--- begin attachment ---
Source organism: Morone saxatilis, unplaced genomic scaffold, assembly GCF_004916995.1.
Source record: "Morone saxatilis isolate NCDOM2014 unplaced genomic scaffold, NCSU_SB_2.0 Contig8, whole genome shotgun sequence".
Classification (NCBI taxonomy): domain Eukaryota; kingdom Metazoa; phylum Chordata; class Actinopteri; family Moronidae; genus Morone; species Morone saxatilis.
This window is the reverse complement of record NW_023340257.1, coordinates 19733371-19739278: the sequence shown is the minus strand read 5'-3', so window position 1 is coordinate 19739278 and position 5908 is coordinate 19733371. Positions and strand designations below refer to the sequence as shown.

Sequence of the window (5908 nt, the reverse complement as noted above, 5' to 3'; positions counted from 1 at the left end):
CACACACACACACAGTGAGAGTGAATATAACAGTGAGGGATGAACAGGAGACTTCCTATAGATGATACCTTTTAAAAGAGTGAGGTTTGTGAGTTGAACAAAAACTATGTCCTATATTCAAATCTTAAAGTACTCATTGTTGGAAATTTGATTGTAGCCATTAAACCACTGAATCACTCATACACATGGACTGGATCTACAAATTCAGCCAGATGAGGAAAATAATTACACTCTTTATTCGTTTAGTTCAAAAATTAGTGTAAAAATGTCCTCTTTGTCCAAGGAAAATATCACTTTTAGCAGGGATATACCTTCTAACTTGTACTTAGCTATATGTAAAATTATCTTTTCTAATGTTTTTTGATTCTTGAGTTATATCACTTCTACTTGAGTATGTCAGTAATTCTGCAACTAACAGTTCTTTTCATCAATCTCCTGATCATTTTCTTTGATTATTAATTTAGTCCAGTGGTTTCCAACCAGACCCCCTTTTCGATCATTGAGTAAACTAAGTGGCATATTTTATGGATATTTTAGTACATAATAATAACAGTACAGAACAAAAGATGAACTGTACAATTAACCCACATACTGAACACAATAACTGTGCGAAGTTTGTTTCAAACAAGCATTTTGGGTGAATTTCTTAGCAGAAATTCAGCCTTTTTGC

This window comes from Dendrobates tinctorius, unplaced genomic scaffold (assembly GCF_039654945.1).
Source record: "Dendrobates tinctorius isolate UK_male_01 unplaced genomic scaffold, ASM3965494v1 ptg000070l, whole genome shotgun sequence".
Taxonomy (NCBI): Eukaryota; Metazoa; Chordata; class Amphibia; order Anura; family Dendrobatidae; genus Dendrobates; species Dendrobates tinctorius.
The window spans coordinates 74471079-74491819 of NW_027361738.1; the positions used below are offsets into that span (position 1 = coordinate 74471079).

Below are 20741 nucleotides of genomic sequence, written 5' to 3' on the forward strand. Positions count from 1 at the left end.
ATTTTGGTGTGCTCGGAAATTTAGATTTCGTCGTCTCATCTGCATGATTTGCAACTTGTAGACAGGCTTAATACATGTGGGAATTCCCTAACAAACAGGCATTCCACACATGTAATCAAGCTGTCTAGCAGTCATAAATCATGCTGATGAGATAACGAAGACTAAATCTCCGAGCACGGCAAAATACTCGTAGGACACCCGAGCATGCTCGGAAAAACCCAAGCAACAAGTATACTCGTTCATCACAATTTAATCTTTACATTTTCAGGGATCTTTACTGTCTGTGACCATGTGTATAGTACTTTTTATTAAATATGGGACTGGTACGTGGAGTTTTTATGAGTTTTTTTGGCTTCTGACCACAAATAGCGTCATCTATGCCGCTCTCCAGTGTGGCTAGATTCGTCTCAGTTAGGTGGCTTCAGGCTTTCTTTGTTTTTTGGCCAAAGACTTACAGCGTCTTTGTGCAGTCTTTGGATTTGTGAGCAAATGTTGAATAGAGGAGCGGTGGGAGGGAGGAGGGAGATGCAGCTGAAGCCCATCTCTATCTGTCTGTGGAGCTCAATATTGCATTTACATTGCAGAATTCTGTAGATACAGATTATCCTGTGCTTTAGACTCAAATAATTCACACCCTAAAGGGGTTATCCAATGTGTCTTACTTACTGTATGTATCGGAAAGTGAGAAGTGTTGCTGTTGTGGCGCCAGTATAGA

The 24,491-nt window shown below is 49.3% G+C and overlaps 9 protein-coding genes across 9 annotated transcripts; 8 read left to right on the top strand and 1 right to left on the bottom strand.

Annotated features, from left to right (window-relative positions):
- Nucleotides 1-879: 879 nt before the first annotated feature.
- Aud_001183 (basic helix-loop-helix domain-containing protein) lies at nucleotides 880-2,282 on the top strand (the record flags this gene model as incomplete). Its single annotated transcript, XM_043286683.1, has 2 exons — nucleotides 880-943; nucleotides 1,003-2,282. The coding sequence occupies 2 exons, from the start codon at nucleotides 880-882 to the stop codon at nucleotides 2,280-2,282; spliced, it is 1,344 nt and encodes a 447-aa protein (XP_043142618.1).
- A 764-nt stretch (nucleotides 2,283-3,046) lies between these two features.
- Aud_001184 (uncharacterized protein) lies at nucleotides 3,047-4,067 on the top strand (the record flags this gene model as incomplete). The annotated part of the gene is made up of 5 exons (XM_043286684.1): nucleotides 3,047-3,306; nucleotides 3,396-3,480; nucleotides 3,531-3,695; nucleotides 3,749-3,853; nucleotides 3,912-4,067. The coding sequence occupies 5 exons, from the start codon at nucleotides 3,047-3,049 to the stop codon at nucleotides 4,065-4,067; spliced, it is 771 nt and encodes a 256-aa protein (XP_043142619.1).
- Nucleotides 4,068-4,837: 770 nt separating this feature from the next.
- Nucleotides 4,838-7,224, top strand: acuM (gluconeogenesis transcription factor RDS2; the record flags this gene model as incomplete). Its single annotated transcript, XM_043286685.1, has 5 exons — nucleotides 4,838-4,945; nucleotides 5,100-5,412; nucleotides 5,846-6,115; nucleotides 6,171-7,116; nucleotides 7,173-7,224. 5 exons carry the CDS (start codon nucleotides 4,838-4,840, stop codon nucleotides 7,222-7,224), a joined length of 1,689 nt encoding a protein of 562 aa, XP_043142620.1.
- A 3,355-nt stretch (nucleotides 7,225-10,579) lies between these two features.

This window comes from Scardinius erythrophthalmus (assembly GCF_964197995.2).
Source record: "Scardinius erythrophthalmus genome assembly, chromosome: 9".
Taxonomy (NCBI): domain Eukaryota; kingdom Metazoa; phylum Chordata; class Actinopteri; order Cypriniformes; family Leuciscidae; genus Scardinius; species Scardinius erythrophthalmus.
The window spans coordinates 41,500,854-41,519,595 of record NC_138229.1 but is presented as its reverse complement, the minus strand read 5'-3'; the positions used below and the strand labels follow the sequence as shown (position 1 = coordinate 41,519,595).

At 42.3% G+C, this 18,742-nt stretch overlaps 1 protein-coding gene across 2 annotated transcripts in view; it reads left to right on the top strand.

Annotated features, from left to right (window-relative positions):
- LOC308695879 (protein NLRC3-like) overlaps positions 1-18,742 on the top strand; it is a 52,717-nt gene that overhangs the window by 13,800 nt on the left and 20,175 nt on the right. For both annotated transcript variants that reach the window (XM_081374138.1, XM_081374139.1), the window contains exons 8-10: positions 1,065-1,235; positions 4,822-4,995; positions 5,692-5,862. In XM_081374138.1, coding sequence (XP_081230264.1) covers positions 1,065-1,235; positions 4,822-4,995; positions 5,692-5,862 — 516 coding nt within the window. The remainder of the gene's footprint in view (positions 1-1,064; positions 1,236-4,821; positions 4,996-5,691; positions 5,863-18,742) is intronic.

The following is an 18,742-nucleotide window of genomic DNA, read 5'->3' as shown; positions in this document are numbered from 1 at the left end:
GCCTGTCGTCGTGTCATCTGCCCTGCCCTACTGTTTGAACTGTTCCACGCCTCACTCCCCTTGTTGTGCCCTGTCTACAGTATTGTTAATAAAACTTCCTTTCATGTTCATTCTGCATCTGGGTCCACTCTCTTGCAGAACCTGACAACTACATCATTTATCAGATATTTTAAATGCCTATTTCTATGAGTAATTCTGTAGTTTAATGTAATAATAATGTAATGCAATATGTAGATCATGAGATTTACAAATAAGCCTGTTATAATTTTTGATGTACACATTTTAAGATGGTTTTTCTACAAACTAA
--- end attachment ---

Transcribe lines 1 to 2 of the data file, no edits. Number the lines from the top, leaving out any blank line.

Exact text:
Source organism: Morone saxatilis, unplaced genomic scaffold, assembly GCF_004916995.1.
Source record: "Morone saxatilis isolate NCDOM2014 unplaced genomic scaffold, NCSU_SB_2.0 Contig8, whole genome shotgun sequence".